This month, my Assembly Minority Conference held a series of public hearings across the state to gather input from the people on the impact of the Thruway’s proposed toll hikes. I was fortunate enough to chair one of these hearings in our region last week where a number of small-business owners, trucking companies and citizens in and around the Finger Lakes voiced concerns over the Thruway’s proposal to increase tolls by 20% over the next two years.
Local trucking companies expressed their objection to a toll increase, stating that higher fuel prices have already forced many to radically streamline operations. There was a general consensus that increasing tolls would likely shift truck traffic to local roads not built to handle constant heavy loads and higher volumes. This action will have a direct and negative impact on the quality of life in the cities, towns and villages along these state routes.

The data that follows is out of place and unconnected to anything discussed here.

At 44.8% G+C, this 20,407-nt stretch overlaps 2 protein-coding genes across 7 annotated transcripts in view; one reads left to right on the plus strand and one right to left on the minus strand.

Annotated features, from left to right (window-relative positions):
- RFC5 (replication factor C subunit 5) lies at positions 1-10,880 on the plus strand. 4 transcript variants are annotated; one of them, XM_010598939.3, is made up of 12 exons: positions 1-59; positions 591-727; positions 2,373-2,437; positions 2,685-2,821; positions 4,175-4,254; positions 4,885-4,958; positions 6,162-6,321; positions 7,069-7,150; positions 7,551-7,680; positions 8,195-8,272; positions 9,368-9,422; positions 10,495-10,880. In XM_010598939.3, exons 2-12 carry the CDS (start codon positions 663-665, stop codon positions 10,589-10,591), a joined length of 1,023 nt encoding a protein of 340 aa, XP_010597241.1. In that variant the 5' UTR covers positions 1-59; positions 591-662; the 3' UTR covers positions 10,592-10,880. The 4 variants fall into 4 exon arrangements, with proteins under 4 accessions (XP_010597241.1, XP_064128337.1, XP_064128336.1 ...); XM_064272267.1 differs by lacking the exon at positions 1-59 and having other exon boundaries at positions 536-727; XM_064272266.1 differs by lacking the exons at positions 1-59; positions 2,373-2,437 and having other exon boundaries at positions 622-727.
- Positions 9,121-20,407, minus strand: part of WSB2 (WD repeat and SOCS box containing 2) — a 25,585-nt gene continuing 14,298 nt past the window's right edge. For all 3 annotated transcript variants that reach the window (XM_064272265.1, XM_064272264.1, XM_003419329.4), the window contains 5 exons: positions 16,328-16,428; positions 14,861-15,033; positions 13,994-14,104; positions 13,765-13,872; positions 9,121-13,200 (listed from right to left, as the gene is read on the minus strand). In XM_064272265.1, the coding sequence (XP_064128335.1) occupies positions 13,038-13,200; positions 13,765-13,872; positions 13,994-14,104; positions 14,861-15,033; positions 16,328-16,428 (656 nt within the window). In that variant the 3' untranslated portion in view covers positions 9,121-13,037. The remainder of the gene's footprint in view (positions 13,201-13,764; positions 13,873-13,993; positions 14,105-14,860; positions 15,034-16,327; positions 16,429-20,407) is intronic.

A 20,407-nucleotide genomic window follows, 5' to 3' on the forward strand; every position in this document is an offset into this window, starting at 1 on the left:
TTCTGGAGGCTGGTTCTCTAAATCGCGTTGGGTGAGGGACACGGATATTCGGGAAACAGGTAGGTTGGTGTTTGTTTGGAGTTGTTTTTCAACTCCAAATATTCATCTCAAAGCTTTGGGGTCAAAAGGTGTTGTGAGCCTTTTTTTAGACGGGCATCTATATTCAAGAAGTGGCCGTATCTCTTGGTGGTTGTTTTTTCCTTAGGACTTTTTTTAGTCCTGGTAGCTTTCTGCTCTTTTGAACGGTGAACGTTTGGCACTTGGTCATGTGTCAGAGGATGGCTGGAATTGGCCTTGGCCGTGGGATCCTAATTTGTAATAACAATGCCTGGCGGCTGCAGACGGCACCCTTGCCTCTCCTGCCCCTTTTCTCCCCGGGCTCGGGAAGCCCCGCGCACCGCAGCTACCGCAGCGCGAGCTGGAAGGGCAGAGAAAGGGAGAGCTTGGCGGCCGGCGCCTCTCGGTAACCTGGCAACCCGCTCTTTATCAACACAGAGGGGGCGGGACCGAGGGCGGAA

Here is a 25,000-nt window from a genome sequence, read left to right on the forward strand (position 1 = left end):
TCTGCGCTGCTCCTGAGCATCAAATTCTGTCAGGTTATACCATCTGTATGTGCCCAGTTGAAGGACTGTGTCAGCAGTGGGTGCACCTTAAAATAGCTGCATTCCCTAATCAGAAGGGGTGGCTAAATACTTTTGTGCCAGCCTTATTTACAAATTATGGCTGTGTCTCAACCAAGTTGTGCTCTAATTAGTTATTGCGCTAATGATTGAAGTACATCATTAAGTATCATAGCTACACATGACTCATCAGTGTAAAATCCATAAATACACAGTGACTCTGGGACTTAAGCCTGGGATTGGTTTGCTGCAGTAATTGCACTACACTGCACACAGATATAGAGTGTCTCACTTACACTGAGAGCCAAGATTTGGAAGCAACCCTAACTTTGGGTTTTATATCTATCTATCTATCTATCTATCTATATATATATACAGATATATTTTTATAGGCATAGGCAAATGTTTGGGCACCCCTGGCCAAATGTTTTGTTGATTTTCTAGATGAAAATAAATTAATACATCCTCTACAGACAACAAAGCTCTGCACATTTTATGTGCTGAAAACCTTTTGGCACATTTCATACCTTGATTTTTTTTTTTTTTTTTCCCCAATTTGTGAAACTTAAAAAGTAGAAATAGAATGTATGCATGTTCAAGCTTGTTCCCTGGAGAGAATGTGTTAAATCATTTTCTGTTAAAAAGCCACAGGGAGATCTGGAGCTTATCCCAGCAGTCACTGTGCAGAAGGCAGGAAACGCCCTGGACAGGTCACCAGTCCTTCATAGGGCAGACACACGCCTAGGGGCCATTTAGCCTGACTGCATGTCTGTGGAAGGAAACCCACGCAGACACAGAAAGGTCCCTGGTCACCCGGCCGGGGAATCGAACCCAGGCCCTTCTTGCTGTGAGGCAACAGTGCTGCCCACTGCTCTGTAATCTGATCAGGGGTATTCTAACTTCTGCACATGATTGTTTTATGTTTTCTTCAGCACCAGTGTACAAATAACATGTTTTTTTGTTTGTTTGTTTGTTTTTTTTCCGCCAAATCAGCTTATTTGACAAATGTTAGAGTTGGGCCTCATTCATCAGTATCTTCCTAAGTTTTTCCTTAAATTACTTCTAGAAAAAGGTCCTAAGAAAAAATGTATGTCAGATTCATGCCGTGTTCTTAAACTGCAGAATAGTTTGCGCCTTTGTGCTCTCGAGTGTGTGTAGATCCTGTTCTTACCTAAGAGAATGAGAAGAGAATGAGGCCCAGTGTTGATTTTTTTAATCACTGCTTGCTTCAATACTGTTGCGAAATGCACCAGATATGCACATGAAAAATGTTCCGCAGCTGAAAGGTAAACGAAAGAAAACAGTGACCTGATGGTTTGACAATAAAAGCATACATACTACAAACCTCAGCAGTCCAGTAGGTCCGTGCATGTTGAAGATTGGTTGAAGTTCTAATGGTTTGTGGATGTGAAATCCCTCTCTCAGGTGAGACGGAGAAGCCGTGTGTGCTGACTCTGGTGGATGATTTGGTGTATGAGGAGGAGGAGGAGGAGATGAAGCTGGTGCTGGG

Additionally, the average New York family has seen either low or nonexistent wage increases in recent years, while the cost of living has sharply increased - making every penny that more valuable and a toll hike unwelcome. Raising tolls may just cause enough New Yorkers to change driving habits and cause an opposite effect to what the Thruway Authority is looking for.
Instead of only looking at the bottom line of their revenue, the Thruway Authority’s overall operations need to be examined. That is why I sent a letter last month to the state Comptroller to request an extensive audit of the New York State Thruway Authority. Recently, the comptroller said his office will perform the audit and I hope that his review, in conjunction with the public testimony my conference has collected, will help the Thruway Authority seek alternatives to a toll hike.
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